Ballot Box Access Optical scan systems have at least one and possible more ballot boxes. Each ballot box should be inspected by a voter at the beginning of voting to make sure that they are empty. These ballot boxes should locked and/or be sealed with tamper-evident tape.
Memory Card is Sensitive Corrupt memory cards may be able introduce viruses, cause the main election server to crash and falsify votes. Access to the memory card should be controlled, monitored and logged at all times.
Correct Inks Some Optical Scan systems have trouble reading red inks or inks with red in them. Voters should use the writing instrument provided at the polling place or, if voting at home, black ballpoint pen that does not bleed through paper.
In 1989, a precinct-count voting system emerged in the marketplace, the Unisys ES-2000. This was built under license from Data Information Management Systems of Ventura, California. DIMS held a patent granted to Kenneth D. Webb for a precinct-count voting system similar to the MTB-2 in that it used a long narrow single-column ballot. The ES-2000 was a vast improvement on Webb’s system in that it used standard-sized paper with a very flexible layout of rows and columns. Unisys Corporation was the result of the merger of two old computer giants, Burroughs and Sperry-Univac. The Unisys press release announcing the ES-2000 emphasized that voters could insert their ballots directly into the scanner and that, at the end of the day, the scanner would automatically upload the results into a Unix-based server at election headquarters.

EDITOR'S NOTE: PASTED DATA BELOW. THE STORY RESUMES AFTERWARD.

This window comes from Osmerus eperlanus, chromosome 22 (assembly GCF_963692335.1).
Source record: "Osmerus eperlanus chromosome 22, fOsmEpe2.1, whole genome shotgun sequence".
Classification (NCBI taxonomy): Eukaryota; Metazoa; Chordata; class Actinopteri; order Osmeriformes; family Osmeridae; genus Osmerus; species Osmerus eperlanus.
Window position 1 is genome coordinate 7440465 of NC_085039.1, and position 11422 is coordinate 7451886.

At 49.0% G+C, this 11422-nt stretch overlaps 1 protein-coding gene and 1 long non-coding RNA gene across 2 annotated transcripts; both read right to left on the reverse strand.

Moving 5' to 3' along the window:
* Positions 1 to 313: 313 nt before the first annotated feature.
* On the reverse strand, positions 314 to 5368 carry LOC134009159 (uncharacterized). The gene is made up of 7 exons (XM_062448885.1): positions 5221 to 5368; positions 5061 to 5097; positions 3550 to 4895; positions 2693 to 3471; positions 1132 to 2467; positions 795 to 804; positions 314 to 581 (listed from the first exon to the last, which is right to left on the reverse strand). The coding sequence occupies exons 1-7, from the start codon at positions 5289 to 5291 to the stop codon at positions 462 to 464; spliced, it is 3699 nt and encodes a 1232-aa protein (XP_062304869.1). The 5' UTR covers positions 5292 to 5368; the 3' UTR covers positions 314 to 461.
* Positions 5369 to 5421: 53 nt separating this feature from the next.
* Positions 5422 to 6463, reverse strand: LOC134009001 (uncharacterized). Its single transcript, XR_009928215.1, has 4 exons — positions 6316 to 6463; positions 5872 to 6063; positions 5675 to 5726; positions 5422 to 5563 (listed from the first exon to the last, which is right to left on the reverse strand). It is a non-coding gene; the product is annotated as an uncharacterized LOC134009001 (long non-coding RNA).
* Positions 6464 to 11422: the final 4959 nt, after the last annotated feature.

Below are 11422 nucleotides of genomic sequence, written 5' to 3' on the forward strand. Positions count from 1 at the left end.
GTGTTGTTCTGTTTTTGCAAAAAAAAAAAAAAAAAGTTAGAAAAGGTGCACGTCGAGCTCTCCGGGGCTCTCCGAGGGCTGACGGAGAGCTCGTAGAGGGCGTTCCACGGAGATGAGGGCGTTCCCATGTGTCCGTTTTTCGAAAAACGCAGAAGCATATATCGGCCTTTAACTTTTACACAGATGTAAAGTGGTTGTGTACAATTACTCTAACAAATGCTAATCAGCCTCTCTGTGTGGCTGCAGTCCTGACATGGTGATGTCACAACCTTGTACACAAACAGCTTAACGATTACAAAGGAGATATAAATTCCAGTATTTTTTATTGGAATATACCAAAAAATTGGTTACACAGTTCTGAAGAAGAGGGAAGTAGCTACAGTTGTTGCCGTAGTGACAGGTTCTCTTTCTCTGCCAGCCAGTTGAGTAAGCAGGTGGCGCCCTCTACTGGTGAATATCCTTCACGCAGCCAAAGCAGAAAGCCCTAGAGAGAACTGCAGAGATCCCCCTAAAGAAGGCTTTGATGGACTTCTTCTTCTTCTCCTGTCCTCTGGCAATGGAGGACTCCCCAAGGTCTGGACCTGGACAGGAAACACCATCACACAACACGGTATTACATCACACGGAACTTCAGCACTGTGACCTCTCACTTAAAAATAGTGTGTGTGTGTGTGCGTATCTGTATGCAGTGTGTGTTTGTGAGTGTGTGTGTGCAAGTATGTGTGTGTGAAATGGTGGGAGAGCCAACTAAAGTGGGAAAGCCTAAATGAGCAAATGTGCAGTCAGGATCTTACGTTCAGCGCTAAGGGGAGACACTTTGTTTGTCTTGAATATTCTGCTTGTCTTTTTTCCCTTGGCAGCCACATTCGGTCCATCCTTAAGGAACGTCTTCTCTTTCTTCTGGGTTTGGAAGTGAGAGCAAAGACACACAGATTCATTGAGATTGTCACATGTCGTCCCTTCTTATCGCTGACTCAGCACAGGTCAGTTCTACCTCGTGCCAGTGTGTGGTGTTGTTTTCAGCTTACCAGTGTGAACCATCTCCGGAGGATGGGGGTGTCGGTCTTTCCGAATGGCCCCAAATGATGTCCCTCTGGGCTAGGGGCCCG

By the Spring of 1990, Anoka County Minnesota had permission to use the ES-2000 in their primary and general elections that year. Unisys was now selling the ES-2000 under the trade-name Accu-Vote.
The ES-2000 was actually developed by another company, North American Professional Technologies. NAPT was founded by Clinton H. Rickards in 1983, and began development of the ES-2000 in 1986. Development of a new voting system is expensive, and by the time the ES-2000 came to market, NAPT was a subsidiary of Macrotrends International Ventures Inc. of Vancouver. Macrotrends was a venture capital firm with a sometimes questionable reputation. How did Unisys get involved? The answer is simple: marketing and service. Unisys computer systems were still widely used by governments at all levels in the 1980s, so the Unisys sales and service organization had good connections with people who might be willing to try a new computerized voting system.
The relationship with Unisys did not last. In late 1991, NAPT merged with Macrotrends to form Global Election Systems Inc. The corporation was technically Canadian, but the executive offices were in McKinney, Texas. Global immediately purchased a share in the patent rights of Data Information Management Systems. Through the decade of the 1990s, Global would grow to become a major force in the election equipment marketplace, largely on the strength of the AccuVote ES-2000.
In 2002, Diebold Inc., a well established manufacturer of bank vaults, automatic teller machines and other security-related products, bought Global to create Diebold Election Systems Inc. Global and Diebold continued to make the AccuVote ES-2000, although the name changed to the Accuvote OS, standing for Optical Scan, to distinguish it from the AccuVote TS, the touch-screen voting system that Global acquired with the purchase of I-Mark Systems.